Eventually Bowie adopted Iggy’s ‘write what you know’ approach and drew vignettes of his isolation and disenchantment in California, meltdowns in Berlin and, in at least one case, immediate problems. One night Angela turned up with her boyfriend Roy Martin, resulting in a spectacular fight and a new lyric – Breaking Glass – was born.
Bowie’s dented Mercedes provided another. Months before, Bowie was convinced that a coke dealer had ripped him off and set off in hot pursuit, repeatedly ramming the car from behind. Bowie eventually gave up the chase and returned to the hotel where he reached, in his words, “some kind of spiritual impasse” and proceeded to race round and round the hotel garage. As he contemplated letting go of the wheel, the Merc sputtered to a standstill.
Tony Visconti (2001): I remember David wrote a third verse to Always Crashing In The Same Car and sang it in the style of Bob Dylan. It was done half in jest, but we were a little freaked because Dylan had just been in that motorcycle accident and this seemed like bad taste, I guess. David asked me to erase it and I did. I can’t recall there being any alternative lyrics to any other songs. 
The basic backing tracks completed, George Murray and Dennis Davis had gone home, leaving Gardiner and Young to work on overdubs and solos.
Eno arrived and the next recording phase began with a reviewing of the soundtrack tapes, which Bowie played to the remaining musicians as a possible starting point, although little of the film music made it onto Low in the end. They would basically start from scratch. He explained, “We don’t know if this will ever be released, but I have to do this.”
Visconti (2009): We had defined it as an experiment. Before we went in, we said this might be a waste of a month of our lives. And it was three weeks before we knew it was working. 
Bowie (1978): We didn’t expect anything. We were really excited when we had some very good material and we sort of, just lumped it together and I called it Low. I’d been interested in how remote you can get with traditional methods of writing, but it hadn’t occurred to me to take the plunge and try to evolve myself. I was very cautious about getting into deep water in areas that I didn’t feel that I was competent, but I was given a shoulder to lean on with Brian. 
Eno (1980): He’d go out into the studio to do something, and he’d just come back hopping up and down with joy. And whenever I see someone doing that, I just trust that reaction. It means that they really are surprising themselves. 
Bowie had to leave the sessions for four days to negotiate a settlement with Michael Lippman’s legal representatives at the Hotel Raphael in Paris and deal with a custody dispute with Angela.
Eno was only at the Château for a week, so he used the downtime to start work on an instrumental on the understanding that if they didn’t develop it for the album, Eno would use it for himself and pay for the studio time. Inspired by a three-note figure he heard Visconti’s son Morgan picking out on the living room piano, Eno laid the groundwork for Warszawa, as it became when Bowie returned and commented that it reminded him of a Polish choir he had once heard. Accordingly he added some phonetic speech, which they slowed down and pitch-shifted.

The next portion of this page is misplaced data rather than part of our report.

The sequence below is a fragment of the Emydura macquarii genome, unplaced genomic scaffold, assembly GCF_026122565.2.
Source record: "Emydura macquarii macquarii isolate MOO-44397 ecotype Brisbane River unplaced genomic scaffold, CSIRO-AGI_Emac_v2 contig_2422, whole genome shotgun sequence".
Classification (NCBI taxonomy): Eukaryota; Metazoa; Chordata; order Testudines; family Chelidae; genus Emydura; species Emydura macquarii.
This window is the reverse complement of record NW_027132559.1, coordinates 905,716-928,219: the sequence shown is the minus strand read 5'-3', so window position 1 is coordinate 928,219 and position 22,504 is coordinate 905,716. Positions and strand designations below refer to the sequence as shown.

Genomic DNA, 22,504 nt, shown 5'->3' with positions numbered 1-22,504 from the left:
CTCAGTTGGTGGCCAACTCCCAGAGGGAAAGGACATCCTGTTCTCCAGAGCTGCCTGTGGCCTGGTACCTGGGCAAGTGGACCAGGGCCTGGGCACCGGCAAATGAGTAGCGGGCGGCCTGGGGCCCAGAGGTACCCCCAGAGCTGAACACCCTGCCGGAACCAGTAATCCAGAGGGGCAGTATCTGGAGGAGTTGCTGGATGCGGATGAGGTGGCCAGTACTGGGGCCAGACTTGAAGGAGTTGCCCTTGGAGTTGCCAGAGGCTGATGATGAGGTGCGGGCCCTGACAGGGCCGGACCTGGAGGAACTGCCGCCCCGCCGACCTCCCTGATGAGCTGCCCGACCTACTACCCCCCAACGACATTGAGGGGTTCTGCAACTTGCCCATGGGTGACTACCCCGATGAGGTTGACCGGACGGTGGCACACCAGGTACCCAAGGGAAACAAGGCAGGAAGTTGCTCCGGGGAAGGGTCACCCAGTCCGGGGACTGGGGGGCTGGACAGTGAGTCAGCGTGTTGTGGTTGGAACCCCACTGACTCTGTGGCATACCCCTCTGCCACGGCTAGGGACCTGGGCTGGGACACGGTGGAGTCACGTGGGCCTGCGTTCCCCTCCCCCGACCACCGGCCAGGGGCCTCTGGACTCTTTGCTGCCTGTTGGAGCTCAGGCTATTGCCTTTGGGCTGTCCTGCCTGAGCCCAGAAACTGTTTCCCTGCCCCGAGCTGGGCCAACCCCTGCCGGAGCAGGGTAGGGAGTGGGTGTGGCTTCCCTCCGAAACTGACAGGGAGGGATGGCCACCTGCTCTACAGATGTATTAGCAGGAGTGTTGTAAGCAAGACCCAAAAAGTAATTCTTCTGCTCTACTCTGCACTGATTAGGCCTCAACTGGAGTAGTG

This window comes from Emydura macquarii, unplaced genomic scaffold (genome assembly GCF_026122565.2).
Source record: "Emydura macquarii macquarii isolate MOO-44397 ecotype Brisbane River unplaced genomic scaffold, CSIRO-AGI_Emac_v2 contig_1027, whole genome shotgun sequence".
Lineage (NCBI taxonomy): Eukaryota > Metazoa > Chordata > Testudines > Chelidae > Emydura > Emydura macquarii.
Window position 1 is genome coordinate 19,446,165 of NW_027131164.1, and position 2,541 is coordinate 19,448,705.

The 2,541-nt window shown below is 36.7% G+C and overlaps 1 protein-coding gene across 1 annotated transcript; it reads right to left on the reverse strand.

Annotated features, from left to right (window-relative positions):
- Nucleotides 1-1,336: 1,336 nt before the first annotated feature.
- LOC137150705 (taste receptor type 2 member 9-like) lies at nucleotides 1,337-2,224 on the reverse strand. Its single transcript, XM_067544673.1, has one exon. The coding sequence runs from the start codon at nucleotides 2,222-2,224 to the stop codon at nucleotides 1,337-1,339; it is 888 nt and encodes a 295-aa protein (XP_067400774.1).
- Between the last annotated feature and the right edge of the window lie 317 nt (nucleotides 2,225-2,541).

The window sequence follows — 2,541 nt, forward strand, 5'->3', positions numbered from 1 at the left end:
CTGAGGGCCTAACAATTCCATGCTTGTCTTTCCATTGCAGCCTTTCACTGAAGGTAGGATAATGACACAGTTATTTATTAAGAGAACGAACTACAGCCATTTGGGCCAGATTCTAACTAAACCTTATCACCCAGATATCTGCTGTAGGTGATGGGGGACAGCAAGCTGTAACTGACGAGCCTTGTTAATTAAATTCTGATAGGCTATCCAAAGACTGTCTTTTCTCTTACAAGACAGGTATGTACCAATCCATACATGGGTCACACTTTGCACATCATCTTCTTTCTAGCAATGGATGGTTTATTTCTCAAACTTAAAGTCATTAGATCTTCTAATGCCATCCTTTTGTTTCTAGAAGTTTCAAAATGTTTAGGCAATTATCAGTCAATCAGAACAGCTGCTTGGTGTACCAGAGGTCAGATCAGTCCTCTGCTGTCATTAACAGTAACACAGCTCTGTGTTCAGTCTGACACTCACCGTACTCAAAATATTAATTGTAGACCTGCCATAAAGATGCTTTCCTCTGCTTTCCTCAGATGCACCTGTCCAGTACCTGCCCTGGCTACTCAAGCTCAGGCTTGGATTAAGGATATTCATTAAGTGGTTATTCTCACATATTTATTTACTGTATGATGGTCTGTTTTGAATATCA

Bowie (1977): It was a phonetic language, it doesn’t exist – just sounds. But it seemed to capture the feeling between East and West, West Germany and Poland. The different kinds of tension. 
Aside from the dire state of Bowie’s finances (his first cheque to the Château bounced), his management and his marriage, there were reports of ghosts and food poisoning.
Tony Visconti (2001): We would get ravenous at night so we’d eat this cheese that they left out uncovered since dinner. David and I got food poisoning as a result. Even the French doctor couldn’t be bothered to look at me because I got out of bed to request that he see me after David. He said, "He’s okay, he can walk!" David shared his medicine with me.There was certainly some strange energy in that Château. On the first day David took one look at the master bedroom and said, "I’m not sleeping in there!" He took the room next door.
Bowie (2001): It was a spooky place. I did refuse one bedroom, as it felt impossibly cold in certain areas of it. To my knowledge though, the place itself had no bearing on the form or tonality of the work. The studio itself was a joy, ramshackle and comfy feeling. I liked the room a lot. 
On top of this, Visconti had issues with Thibault, who had also had fallen out of favour with Bowie, who accused him of leaking session information to Rock et Folk.
Bowie decided to complete the album in Berlin.
Hansa Tonstudio 2 with Tony Visconti and Edu Meyer • Photo by Barbara Meyer